by Jeremy Meadows, former Cordata deli cook
Through some wonderful symbiotic alchemy, the aromatic vegetables help to flavor the chicken, and the chicken juices impart incredible richness to the vegetables. It’s just delicious.
At the Co-op we are big fans of eating local, seasonal produce whenever possible, which is in keeping with our status as unabashed sustainable-food-movement warriors. We are also crazy about local, seasonal produce simply because we like food that, you know, tastes good. And a good rule of thumb for determining how good (or bad) your produce is going to taste is to determine how far it has travelled to reach your plate. Remember, veggies get jet-lag too!
In the meager months of winter, eating seasonally is a little more challenging. Many of the winter vegetables—especially the root vegetables like parsnips, carrots, rutabagas, etc.—take a little bit of coaxing and cajoling to bring out their full potential.
Not that this is hard. Indeed, a quick toss with some olive oil, salt, and pepper and a little time in the oven is all it really takes to bring out the sugary, savory deliciousness hidden within these curious ground-dwellers.
But if you want to take things to the next level, try this recipe. Through some wonderful symbiotic alchemy, the aromatic vegetables help to flavor the chicken, and the chicken juices impart incredible richness to the vegetables. It’s just delicious. It’s also really easy to make, and adapts well to use most any sturdy vegetables, which is good because rarely a month goes by when I don’t make it at least once.
Roasted Chicken and Vegetables
1 3–5 pound chicken
Several sprigs of thyme
4 cloves garlic, smashed, peel left on
6 tablespoons butter
6 tablespoons soy sauce
3-4 pounds assorted root vegetables, cut into 1”–2” chunks (see note)
8 cloves garlic peeled
3 tablespoons olive oil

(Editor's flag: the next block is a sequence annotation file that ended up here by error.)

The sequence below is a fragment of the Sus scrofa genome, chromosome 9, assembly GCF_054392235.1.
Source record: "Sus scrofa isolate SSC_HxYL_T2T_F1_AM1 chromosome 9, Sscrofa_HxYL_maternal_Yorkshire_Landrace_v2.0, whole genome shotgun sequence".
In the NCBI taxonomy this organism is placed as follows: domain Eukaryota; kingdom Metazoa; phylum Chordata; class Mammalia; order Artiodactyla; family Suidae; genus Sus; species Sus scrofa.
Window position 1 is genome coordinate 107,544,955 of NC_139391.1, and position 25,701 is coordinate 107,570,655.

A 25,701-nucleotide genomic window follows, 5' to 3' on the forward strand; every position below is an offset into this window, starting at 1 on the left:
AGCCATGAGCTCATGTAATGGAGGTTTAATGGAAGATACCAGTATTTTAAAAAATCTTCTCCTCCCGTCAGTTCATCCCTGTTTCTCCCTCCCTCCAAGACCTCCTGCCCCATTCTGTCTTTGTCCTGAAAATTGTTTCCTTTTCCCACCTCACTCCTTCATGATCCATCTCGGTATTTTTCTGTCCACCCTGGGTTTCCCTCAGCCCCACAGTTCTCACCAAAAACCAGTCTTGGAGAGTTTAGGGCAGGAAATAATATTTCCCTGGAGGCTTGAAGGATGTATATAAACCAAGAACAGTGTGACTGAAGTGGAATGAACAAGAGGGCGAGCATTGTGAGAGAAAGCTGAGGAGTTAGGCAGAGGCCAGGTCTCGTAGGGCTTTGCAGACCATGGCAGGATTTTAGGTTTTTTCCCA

Note: In the winter months, I like a mixture of carrots, parsnips, and rutabagas, but use whatever sturdy vegetables you prefer (beets are especially good). Just remember that cooking times vary. The vegetables mentioned cook evenly, but if you add less-dense vegetables, like potatoes, just cut them slightly larger, so that they cook evenly with the denser vegetables.
1. Preheat the oven to 450 F.
2. Pat the chicken dry with paper towels. Season the cavity generously with salt and pepper and place thyme sprigs and smashed garlic in the cavity. Truss the chicken. Let sit at room temperature while you prepare other ingredients. (Alternatively, you can use a combination of bone-in chicken pieces such as breasts, thighs, etc., placed on a wire rack over the pan.)
3. Melt the butter in a small saucepan over medium-low heat. Stir in the soy sauce and set aside.
4. Place the vegetables and peeled garlic in an 8" x 13" casserole, or other high-walled dish that will hold them comfortably. Add the olive oil and a large pinch of salt and pepper and toss to coat.
5. Nestle the chicken on top of the vegetables, breast side up. Brush about half of the butter/soy sauce mixture all over the chicken.
6. Roast for about 50–60 minutes or until the chicken registers 165 degrees in the thickest part of the thigh, basting with remaining butter/soy sauce mixture once or twice in between.
7. Remove the chicken to a platter and let it rest for 10–15 minutes. Meanwhile, stir the vegetables and return to the oven while chicken rests.
8. Remove the vegetables from the oven. Carve the chicken and serve with